Page:Popular Science Monthly Volume 67.djvu/567

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OWING to the establishment of new natural history museums in different parts of the United States, western exploration for the past history of the reptilian and mammalian life of North America is becoming more active and energetic every year. Formerly (between 1869 and 1877) the only explorations of this character were conducted by Professor Cope, of Philadelphia, one of the ablest zoologists and anatomists this country has produced, and by the still more widely known Professor Marsh, of Yale College. The fossils came in so rapidly that, while rousing keen scientific interest, they could not be placed on exhibition for the benefit of the public. In 1877 Princeton College began its series of western trips under Professor Scott and the present writer. Then Kansas University, under the able leadership of Professor S. W. Williston, went actively into the field, chiefly in the old Cretaceous sea bottom of western Kansas.

In 1890 the American Museum of Natural History of New York paved the way for a new order of things, by initiating a series of explorations on a large scale into different regions of the west, and placing the fossils on public exhibition as rapidly as possible.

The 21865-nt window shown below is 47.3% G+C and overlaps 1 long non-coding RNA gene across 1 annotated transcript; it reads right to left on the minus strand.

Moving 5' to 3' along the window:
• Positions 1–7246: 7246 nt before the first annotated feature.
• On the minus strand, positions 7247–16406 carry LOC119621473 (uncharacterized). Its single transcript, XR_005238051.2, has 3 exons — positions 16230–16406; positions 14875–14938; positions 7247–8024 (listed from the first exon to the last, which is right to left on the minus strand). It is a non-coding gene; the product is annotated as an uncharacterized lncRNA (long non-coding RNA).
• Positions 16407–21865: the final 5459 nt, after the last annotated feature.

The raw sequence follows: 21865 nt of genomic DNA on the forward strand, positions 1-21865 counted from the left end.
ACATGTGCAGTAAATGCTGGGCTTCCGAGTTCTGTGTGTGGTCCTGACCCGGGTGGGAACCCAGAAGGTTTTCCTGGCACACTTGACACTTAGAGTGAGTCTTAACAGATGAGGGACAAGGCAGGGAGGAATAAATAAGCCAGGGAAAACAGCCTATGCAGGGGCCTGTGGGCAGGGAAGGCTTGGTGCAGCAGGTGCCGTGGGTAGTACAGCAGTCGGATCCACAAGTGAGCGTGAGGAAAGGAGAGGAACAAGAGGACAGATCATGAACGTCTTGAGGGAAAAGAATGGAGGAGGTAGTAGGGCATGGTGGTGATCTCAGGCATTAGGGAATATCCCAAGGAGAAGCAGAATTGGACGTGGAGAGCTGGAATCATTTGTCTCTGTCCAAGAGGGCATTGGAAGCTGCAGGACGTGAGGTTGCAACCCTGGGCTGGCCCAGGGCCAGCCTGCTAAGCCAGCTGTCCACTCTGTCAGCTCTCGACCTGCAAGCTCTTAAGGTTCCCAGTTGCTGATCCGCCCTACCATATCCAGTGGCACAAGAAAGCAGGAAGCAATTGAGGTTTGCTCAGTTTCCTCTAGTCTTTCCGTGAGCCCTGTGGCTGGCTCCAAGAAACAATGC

The next comer was the Carnegie Museum of Pittsburgh, which, under the active direction of Dr. Holland, secured as a leader Dr. J. L. Wortman, who had proved his unusual abilities in this line, first by his wonderful discoveries in the Big Horn Mountains in northern Wyoming and elsewhere in the service of Professor Cope, and later in the service of the American Museum of Natural History. The work of the Carnegie Museum, however, soon passed into the hands of Mr. J. B. Hatcher, another explorer of the highest ability, who had previously gained a world-wide reputation by his exploration of the fossil beds of Patagonia in the interests of Princeton. The death of Mr. Hatcher during the summer of 1904 was a very great blow to American paleontology. Under Wortman, Hatcher and Peterson the collections at the Carnegie Museum have grown apace, and the museum now has an almost unique collection of the gigantic amphibious dinosaurs, reptiles from fifty to eighty feet in length, which inhabited the shore lines of the nascent Rocky Mountains in the. Jurassic period. When the new portion of this great museum is completed and sufficient space is provided, it is proposed to mount some of these great animals com-